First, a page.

Changes and recent patterns in internal residential migration in the Czech Republic, 1989-2007

Jana Vobecka, Institute of Sociology, Academy of Sciences of the Czech Republic

This paper studies internal residential migration in the Czech Republic in terms of its volume, direction and structure, as well as changes in the last twenty years and their repercussions on the demographic and social structures of the population. I provide a description of internal migration patterns in the last three decades, demonstrating a reversal of trends after 1989. I analyse migration trajectories based on unique data regarding individuals┬┤ residential migration for the year 2004. Then I discuss potential and already observed repercussions of the new migration patterns on the population structure. Finally, I discuss how the patterns observed in the Czech Republic resemble those in other post-communist countries and in Western Europe, and to what extent path dependent effects are still shaping internal migration in the Czech Republic. The analysis is done at the municipal level (6 258 units), distinguishing urban, suburban and rural municipalities situated in core or peripheral region. The core of the research lies in the analysis of social and demographic structures of the totality of individual migrants in 2004 (179 746 cases), using correspondence analysis and gravity regression models. I conclude that population concentration under socialism changed to population dispersal (mainly suburbanisation) after 1995. Moreover, internal migration is the main vehicle of population differentiation in the Czech Republic. The main driver of the residential migration is social position of migrants; life cycle stage is only of secondary importance. Since these patterns are new and still relatively small, they have not yet affected much the demographic and social structures of the population, but they can be expected to do so in the future.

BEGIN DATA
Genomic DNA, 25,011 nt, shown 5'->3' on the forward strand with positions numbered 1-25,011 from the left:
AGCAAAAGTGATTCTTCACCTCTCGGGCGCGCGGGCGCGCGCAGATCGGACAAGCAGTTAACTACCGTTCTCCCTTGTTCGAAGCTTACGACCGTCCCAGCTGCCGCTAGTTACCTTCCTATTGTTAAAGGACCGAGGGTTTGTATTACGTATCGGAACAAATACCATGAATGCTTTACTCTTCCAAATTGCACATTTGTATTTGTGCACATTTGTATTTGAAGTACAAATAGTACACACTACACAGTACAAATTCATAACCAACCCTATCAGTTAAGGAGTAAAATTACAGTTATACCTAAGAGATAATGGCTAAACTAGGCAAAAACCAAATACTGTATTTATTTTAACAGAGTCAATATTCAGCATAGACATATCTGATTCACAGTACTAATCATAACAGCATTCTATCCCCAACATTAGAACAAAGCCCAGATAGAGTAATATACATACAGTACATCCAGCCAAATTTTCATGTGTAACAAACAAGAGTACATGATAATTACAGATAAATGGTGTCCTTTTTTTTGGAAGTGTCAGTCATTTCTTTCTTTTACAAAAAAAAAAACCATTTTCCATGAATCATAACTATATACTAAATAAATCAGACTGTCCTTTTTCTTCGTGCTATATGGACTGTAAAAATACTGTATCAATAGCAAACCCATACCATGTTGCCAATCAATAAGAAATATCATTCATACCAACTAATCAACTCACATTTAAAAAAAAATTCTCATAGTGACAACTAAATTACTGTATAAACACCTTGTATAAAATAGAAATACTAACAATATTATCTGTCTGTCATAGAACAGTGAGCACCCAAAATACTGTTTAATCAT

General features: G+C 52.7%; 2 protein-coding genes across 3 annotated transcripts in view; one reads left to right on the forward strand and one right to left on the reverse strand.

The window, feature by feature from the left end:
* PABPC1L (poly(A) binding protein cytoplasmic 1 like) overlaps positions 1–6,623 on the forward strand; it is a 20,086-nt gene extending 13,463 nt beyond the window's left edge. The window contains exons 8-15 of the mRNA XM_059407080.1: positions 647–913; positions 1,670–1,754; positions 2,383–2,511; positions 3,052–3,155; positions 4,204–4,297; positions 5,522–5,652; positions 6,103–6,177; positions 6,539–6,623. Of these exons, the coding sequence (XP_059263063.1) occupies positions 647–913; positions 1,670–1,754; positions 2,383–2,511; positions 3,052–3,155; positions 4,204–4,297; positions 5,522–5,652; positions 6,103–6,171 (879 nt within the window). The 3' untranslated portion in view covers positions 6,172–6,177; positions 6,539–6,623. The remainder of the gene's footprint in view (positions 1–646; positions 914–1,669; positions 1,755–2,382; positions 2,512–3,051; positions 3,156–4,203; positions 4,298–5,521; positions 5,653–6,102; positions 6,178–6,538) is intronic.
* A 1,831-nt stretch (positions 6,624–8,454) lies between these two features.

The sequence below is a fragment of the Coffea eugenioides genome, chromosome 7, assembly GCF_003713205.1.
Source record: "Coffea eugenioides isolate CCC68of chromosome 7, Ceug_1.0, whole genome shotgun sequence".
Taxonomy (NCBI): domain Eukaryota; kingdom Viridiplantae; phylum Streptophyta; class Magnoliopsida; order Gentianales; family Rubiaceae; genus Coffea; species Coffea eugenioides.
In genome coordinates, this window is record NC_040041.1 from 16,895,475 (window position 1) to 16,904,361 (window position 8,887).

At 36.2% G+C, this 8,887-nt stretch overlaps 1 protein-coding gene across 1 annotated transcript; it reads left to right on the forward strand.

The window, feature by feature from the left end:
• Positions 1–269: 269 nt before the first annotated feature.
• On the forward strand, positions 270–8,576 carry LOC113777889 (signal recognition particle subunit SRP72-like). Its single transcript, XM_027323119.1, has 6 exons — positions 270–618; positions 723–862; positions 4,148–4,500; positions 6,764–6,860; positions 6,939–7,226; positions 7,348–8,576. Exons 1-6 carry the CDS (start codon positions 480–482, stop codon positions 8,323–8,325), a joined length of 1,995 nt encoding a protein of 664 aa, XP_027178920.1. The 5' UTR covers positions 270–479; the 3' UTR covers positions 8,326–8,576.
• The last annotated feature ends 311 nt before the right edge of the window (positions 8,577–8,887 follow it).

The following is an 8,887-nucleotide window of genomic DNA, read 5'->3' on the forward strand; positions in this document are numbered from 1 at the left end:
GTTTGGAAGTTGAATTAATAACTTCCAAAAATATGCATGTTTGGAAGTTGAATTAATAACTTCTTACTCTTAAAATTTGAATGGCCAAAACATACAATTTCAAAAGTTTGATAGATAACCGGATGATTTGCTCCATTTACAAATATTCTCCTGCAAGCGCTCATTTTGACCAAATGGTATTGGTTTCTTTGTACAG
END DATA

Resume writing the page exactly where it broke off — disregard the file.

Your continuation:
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Presented in Session 37: Spatial redistribution of population in European countries

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